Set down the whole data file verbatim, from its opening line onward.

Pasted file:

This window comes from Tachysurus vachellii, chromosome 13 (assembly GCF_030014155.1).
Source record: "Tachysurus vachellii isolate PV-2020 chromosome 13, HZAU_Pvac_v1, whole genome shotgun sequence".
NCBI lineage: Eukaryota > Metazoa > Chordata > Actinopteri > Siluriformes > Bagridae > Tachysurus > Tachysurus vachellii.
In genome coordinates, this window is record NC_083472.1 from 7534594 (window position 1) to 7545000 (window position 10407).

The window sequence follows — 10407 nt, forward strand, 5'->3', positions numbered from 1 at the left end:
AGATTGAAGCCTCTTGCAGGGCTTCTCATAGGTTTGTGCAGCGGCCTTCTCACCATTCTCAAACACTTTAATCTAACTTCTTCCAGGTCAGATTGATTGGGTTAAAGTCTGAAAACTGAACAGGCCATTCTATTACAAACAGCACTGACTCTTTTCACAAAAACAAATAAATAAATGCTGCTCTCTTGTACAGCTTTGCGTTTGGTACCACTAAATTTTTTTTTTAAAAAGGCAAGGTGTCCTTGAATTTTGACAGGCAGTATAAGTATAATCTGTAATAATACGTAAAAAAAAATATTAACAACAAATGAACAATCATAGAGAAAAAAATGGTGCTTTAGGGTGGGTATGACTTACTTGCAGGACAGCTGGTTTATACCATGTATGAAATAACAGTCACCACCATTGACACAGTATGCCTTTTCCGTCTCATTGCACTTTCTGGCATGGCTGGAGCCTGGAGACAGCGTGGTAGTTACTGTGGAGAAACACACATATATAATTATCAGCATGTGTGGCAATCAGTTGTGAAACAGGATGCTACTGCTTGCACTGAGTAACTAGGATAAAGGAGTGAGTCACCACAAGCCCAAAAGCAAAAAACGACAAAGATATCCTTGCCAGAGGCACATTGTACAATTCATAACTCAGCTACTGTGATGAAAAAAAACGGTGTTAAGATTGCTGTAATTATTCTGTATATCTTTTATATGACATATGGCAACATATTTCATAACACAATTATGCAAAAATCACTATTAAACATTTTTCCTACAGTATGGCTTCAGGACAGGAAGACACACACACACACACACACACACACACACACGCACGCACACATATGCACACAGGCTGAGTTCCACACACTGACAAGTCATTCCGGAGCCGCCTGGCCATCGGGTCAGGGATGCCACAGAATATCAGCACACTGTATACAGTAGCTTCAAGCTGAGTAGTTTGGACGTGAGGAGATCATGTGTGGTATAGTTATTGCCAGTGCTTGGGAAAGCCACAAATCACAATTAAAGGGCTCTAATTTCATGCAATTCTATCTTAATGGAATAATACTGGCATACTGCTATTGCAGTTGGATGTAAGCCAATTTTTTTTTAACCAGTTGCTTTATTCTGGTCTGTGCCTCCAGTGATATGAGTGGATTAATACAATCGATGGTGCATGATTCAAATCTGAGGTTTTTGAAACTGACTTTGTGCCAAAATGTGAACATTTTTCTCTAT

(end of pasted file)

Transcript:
This window comes from Tachysurus vachellii, chromosome 13 (assembly GCF_030014155.1).
Source record: "Tachysurus vachellii isolate PV-2020 chromosome 13, HZAU_Pvac_v1, whole genome shotgun sequence".
NCBI lineage: Eukaryota > Metazoa > Chordata > Actinopteri > Siluriformes > Bagridae > Tachysurus > Tachysurus vachellii.
In genome coordinates, this window is record NC_083472.1 from 7534594 (window position 1) to 7545000 (window position 10407).

The window sequence follows — 10407 nt, forward strand, 5'->3', positions numbered from 1 at the left end:
AGATTGAAGCCTCTTGCAGGGCTTCTCATAGGTTTGTGCAGCGGCCTTCTCACCATTCTCAAACACTTTAATCTAACTTCTTCCAGGTCAGATTGATTGGGTTAAAGTCTGAAAACTGAACAGGCCATTCTATTACAAACAGCACTGACTCTTTTCACAAAAACAAATAAATAAATGCTGCTCTCTTGTACAGCTTTGCGTTTGGTACCACTAAATTTTTTTTTTAAAAAGGCAAGGTGTCCTTGAATTTTGACAGGCAGTATAAGTATAATCTGTAATAATACGTAAAAAAAAATATTAACAACAAATGAACAATCATAGAGAAAAAAATGGTGCTTTAGGGTGGGTATGACTTACTTGCAGGACAGCTGGTTTATACCATGTATGAAATAACAGTCACCACCATTGACACAGTATGCCTTTTCCGTCTCATTGCACTTTCTGGCATGGCTGGAGCCTGGAGACAGCGTGGTAGTTACTGTGGAGAAACACACATATATAATTATCAGCATGTGTGGCAATCAGTTGTGAAACAGGATGCTACTGCTTGCACTGAGTAACTAGGATAAAGGAGTGAGTCACCACAAGCCCAAAAGCAAAAAACGACAAAGATATCCTTGCCAGAGGCACATTGTACAATTCATAACTCAGCTACTGTGATGAAAAAAAACGGTGTTAAGATTGCTGTAATTATTCTGTATATCTTTTATATGACATATGGCAACATATTTCATAACACAATTATGCAAAAATCACTATTAAACATTTTTCCTACAGTATGGCTTCAGGACAGGAAGACACACACACACACACACACACACACACACACGCACGCACACATATGCACACAGGCTGAGTTCCACACACTGACAAGTCATTCCGGAGCCGCCTGGCCATCGGGTCAGGGATGCCACAGAATATCAGCACACTGTATACAGTAGCTTCAAGCTGAGTAGTTTGGACGTGAGGAGATCATGTGTGGTATAGTTATTGCCAGTGCTTGGGAAAGCCACAAATCACAATTAAAGGGCTCTAATTTCATGCAATTCTATCTTAATGGAATAATACTGGCATACTGCTATTGCAGTTGGATGTAAGCCAATTTTTTTTTAACCAGTTGCTTTATTCTGGTCTGTGCCTCCAGTGATATGAGTGGATTAATACAATCGATGGTGCATGATTCAAATCTGAGGTTTTTGAAACTGACTTTGTGCCAAAATGTGAACATTTTTCTCTAT